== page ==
By Jeffrey M. Anderson
Michael Haneke's films are among world cinema's most difficult and challenging. And yet, against all odds, he not only receives regular distribution in this country, he usually meets with enthusiastic acclaim from mainstream reviewers. Improbably, his unpleasant 2002 film The Piano Teacher even finished off its run as a bona fide box-office hit.
His newest film, Caché (also known as Hidden), received the San Francisco Film Critics Circle award for Best Foreign Language Film, as well as several other American awards, leading to the assumption that a wide variety of reviewers not only liked the film, but also bothered to see it at all.
The Austrian-born Haneke's films usually deal with cultural politics, uncomfortable personal conflicts and the disintegration of family, and he often uses lengthy takes and tricky sound design.
Employed by other filmmakers, these same tactics result in unwatched or undistributed films. Ingmar Bergman's Saraband, Jia Zhang-ke's The World and Apichatpong Weerasethakul's Tropical Malady met with a collective bored shrug when released here last summer, and Claire Denis' The Intruder and Hou Hsiao Hsien's glorious Café Lumière never even snagged a distributor.
So what is it about Haneke's films that make them click? To take a wild guess -- and to stereotype American sensibilities -- it must be the coiled violence inherent in every frame.
In one shot, the film's hero steps out into the street and nearly careens into a moving bicycle. Angry, he confronts the rider (a black man) and it feels like a real, human conflict, one based on stubbornness and hubris rather than a sense of heroism and moral correctness. It's tense and unpleasant and leaves us feeling drained rather than elated. (A similar confrontation appears in a subway car in Haneke's Code Unknown.)
Caché begins with one of Haneke's aforementioned static shots. A street scene unfolds for us, steadily, for what seems like several minutes. Barely a human being is present. Sometimes a car rolls by. At some point, the picture bunches up and begins moving quickly; we have been staring at a surveillance video.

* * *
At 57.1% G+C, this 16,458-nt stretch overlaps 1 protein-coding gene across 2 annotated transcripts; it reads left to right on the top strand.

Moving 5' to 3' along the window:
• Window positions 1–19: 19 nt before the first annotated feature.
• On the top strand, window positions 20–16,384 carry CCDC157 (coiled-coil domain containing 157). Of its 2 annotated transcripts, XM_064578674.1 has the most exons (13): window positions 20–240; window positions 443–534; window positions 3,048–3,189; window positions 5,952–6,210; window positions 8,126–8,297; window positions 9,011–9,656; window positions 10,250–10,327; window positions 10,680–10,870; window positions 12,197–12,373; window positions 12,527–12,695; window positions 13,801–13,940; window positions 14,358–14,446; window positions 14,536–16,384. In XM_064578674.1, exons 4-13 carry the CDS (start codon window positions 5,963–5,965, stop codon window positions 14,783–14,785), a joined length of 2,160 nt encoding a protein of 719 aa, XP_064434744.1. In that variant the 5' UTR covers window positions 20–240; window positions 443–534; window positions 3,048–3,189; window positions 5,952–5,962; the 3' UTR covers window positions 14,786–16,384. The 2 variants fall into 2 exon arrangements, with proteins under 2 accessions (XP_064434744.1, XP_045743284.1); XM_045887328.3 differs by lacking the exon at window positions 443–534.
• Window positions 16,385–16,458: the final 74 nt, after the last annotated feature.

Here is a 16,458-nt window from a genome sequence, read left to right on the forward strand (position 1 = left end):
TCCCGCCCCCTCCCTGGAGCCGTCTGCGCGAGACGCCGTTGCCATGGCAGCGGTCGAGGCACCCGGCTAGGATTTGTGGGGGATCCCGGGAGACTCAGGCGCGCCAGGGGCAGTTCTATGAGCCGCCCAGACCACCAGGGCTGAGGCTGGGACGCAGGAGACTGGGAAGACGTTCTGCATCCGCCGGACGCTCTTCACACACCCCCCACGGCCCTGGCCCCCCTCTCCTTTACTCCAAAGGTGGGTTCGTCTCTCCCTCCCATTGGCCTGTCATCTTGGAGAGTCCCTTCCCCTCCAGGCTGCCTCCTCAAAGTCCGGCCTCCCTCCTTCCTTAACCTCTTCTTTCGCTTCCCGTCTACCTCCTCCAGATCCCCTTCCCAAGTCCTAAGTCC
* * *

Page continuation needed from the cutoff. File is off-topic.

But it's not just any surveillance video. It has been recorded and anonymously dropped on the doorstep of local talk show host Georges Laurent (Daniel Auteuil) and his wife Anne (Juliette Binoche), a publisher. There's no particular, physical threat, other than the fact that they've been watched while at home and at rest.
The tapes increase in frequency and number. Georges scrutinizes them and -- coupled with a few crude drawings that have accompanied the packages -- decides he knows the perpetrator's identity.
When Georges was little, his parents employed North African immigrants, and they had a son, Majid. We learn that Majid's parents went to Paris on October 17, 1961 and never came back (during that time, anywhere from dozens to hundreds of Algerian demonstrators disappeared, and were presumed to be drowned in the Sienne by police).
Afterward Georges' parents agreed to raise the orphaned Majid, but because of young Georges and his accusing tantrums, Majid was sent away.
Should Georges pay for that childish crime? Maybe not, but maybe we should wonder if he deserves the comfortable, insulated, protected lifestyle he has built for himself while others are left exposed.
Georges visits the grown Majid (Maurice Benichou), now clad in a dingy t-shirt, living in a dingy apartment with a tiny, one-person table. Georges blatantly accuses him of sending the videotapes. Majid denies it, and something in his denial sounds genuine.
In fact, Haneke doesn't particularly care who is sending the videotapes. He's after bigger, more elusive fish. In a later scene, Majid makes a far more powerful statement of violence than any videotape could ever dare to capture.
Caché goes a little further when we meet Georges and Anne's distant, disaffected son Pierrot (Lester Makedonsky) as well as Majid's son (Walid Afkir). As far as we know the two boys have never met one another, but they could be kindred spirits. The film seems to wonder just how the future will sit in their hands.
The film ends and the credits roll over the static image of a school, at which either or both boys might be enrolled. Several dozen students of all sizes, shapes and colors mingle on the steps. Is this another tape, the answer to everything, or yet another puzzle?